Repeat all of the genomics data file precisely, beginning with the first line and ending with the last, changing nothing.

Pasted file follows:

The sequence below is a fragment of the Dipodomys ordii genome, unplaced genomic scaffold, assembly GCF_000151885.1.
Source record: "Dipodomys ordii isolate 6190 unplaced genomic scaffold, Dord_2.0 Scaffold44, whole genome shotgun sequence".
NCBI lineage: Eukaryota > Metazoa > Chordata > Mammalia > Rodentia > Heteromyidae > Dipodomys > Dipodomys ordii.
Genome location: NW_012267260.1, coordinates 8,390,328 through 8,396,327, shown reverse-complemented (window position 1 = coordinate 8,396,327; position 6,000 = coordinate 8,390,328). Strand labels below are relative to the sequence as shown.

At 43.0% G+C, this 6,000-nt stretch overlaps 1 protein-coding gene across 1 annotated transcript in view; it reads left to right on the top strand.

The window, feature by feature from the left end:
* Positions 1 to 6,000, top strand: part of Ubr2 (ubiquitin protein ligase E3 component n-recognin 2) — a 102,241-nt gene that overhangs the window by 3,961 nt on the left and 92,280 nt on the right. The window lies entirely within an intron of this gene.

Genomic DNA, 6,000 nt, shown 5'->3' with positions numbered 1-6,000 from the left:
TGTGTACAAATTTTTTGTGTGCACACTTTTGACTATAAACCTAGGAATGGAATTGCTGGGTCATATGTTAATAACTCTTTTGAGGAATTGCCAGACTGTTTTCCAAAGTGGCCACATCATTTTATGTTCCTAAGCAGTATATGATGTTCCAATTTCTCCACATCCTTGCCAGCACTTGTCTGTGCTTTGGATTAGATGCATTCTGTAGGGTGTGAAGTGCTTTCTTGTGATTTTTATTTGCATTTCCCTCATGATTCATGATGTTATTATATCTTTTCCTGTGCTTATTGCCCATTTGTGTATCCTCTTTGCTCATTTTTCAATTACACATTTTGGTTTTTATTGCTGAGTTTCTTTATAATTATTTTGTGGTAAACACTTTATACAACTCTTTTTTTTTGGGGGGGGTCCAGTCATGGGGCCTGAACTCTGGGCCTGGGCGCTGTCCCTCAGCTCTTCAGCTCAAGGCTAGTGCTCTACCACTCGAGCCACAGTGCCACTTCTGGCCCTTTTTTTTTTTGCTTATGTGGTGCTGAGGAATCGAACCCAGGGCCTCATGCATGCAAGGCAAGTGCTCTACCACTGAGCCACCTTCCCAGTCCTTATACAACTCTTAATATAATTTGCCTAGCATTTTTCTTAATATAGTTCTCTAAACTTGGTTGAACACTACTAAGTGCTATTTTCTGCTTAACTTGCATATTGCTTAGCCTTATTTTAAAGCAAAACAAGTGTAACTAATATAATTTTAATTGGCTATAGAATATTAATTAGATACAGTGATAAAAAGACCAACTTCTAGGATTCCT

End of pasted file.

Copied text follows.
The sequence below is a fragment of the Dipodomys ordii genome, unplaced genomic scaffold, assembly GCF_000151885.1.
Source record: "Dipodomys ordii isolate 6190 unplaced genomic scaffold, Dord_2.0 Scaffold44, whole genome shotgun sequence".
NCBI lineage: Eukaryota > Metazoa > Chordata > Mammalia > Rodentia > Heteromyidae > Dipodomys > Dipodomys ordii.
Genome location: NW_012267260.1, coordinates 8,390,328 through 8,396,327, shown reverse-complemented (window position 1 = coordinate 8,396,327; position 6,000 = coordinate 8,390,328). Strand labels below are relative to the sequence as shown.

At 43.0% G+C, this 6,000-nt stretch overlaps 1 protein-coding gene across 1 annotated transcript in view; it reads left to right on the top strand.

The window, feature by feature from the left end:
* Positions 1 to 6,000, top strand: part of Ubr2 (ubiquitin protein ligase E3 component n-recognin 2) — a 102,241-nt gene that overhangs the window by 3,961 nt on the left and 92,280 nt on the right. The window lies entirely within an intron of this gene.

Genomic DNA, 6,000 nt, shown 5'->3' with positions numbered 1-6,000 from the left:
TGTGTACAAATTTTTTGTGTGCACACTTTTGACTATAAACCTAGGAATGGAATTGCTGGGTCATATGTTAATAACTCTTTTGAGGAATTGCCAGACTGTTTTCCAAAGTGGCCACATCATTTTATGTTCCTAAGCAGTATATGATGTTCCAATTTCTCCACATCCTTGCCAGCACTTGTCTGTGCTTTGGATTAGATGCATTCTGTAGGGTGTGAAGTGCTTTCTTGTGATTTTTATTTGCATTTCCCTCATGATTCATGATGTTATTATATCTTTTCCTGTGCTTATTGCCCATTTGTGTATCCTCTTTGCTCATTTTTCAATTACACATTTTGGTTTTTATTGCTGAGTTTCTTTATAATTATTTTGTGGTAAACACTTTATACAACTCTTTTTTTTTGGGGGGGGTCCAGTCATGGGGCCTGAACTCTGGGCCTGGGCGCTGTCCCTCAGCTCTTCAGCTCAAGGCTAGTGCTCTACCACTCGAGCCACAGTGCCACTTCTGGCCCTTTTTTTTTTTGCTTATGTGGTGCTGAGGAATCGAACCCAGGGCCTCATGCATGCAAGGCAAGTGCTCTACCACTGAGCCACCTTCCCAGTCCTTATACAACTCTTAATATAATTTGCCTAGCATTTTTCTTAATATAGTTCTCTAAACTTGGTTGAACACTACTAAGTGCTATTTTCTGCTTAACTTGCATATTGCTTAGCCTTATTTTAAAGCAAAACAAGTGTAACTAATATAATTTTAATTGGCTATAGAATATTAATTAGATACAGTGATAAAAAGACCAACTTCTAGGATTCCT